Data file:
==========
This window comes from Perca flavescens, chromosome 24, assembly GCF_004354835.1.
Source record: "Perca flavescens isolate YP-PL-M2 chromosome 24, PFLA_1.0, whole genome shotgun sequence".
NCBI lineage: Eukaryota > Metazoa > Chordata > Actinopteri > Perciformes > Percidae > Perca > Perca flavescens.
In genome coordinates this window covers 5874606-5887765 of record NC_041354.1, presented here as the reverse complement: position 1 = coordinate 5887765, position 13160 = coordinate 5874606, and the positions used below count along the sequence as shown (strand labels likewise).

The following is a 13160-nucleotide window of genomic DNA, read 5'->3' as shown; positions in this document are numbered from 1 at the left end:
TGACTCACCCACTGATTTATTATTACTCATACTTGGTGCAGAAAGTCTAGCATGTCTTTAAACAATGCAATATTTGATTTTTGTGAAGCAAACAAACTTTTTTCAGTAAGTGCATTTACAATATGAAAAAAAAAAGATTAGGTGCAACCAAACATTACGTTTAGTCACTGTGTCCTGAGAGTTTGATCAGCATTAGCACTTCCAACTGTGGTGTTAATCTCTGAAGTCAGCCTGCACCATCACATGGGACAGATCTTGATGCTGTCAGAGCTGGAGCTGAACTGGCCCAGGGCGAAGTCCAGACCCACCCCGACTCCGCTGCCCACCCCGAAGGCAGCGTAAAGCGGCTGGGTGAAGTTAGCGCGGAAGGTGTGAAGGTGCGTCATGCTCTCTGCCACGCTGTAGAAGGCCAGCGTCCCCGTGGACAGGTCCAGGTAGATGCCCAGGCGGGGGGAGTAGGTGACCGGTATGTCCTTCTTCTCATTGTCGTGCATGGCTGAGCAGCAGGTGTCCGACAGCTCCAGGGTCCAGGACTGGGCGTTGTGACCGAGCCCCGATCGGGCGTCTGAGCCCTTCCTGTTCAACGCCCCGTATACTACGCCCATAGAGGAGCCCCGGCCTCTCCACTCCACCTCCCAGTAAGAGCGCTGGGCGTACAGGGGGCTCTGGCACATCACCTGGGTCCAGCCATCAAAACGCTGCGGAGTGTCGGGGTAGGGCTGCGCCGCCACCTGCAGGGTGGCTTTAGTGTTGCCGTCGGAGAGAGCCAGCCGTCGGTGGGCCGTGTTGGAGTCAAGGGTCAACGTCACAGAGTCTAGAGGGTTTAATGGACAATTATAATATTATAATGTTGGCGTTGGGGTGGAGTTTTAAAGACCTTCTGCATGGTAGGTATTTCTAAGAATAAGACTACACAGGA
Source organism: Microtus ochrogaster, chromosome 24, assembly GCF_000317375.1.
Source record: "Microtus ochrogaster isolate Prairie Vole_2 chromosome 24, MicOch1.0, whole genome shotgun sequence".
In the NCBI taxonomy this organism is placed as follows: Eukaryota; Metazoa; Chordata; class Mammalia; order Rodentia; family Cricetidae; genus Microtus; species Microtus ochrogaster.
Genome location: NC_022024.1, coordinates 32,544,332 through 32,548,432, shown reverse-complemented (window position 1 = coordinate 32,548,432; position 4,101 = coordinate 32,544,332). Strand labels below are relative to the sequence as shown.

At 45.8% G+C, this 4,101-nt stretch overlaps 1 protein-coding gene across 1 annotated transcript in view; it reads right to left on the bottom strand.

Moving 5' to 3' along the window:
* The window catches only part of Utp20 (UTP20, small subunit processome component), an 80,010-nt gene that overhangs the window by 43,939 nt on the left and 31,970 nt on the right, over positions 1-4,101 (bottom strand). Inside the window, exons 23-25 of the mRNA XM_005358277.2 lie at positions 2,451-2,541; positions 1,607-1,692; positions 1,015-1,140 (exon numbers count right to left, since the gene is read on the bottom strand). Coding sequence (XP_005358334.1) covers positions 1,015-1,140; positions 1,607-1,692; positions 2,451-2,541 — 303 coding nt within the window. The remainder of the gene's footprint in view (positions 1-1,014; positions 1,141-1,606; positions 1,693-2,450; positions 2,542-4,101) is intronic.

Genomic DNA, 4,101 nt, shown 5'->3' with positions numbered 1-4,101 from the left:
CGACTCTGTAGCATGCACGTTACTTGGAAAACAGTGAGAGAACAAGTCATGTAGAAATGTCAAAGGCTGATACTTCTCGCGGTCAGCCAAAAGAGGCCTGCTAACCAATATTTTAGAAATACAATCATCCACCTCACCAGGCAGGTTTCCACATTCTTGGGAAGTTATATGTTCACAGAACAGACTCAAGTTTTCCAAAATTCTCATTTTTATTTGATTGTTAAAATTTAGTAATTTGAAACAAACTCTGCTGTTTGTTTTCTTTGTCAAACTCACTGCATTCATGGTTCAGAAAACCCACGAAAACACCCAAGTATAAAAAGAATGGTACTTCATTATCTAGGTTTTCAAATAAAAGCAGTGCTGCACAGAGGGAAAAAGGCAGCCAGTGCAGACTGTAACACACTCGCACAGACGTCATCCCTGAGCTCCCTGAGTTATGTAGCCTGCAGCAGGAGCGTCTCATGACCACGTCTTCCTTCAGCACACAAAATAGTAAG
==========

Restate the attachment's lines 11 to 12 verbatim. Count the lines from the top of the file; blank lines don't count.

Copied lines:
At 45.8% G+C, this 4,101-nt stretch overlaps 1 protein-coding gene across 1 annotated transcript in view; it reads right to left on the bottom strand.

Moving 5' to 3' along the window: